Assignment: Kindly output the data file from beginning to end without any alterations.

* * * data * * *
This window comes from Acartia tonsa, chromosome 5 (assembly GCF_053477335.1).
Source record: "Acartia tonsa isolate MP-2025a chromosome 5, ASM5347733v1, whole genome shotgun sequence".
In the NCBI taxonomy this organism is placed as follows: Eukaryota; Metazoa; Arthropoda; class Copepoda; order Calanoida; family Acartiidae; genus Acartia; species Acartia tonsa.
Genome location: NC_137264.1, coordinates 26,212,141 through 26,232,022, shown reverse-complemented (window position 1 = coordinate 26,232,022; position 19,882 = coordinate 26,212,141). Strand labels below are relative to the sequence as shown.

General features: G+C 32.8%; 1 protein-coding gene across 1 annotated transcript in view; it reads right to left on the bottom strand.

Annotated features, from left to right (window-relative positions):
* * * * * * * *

This window comes from Acartia tonsa, chromosome 5 (assembly GCF_053477335.1).
Source record: "Acartia tonsa isolate MP-2025a chromosome 5, ASM5347733v1, whole genome shotgun sequence".
In the NCBI taxonomy this organism is placed as follows: Eukaryota; Metazoa; Arthropoda; class Copepoda; order Calanoida; family Acartiidae; genus Acartia; species Acartia tonsa.
Genome location: NC_137264.1, coordinates 26,212,141 through 26,232,022, shown reverse-complemented (window position 1 = coordinate 26,232,022; position 19,882 = coordinate 26,212,141). Strand labels below are relative to the sequence as shown.

General features: G+C 32.8%; 1 protein-coding gene across 1 annotated transcript in view; it reads right to left on the bottom strand.

Annotated features, from left to right (window-relative positions):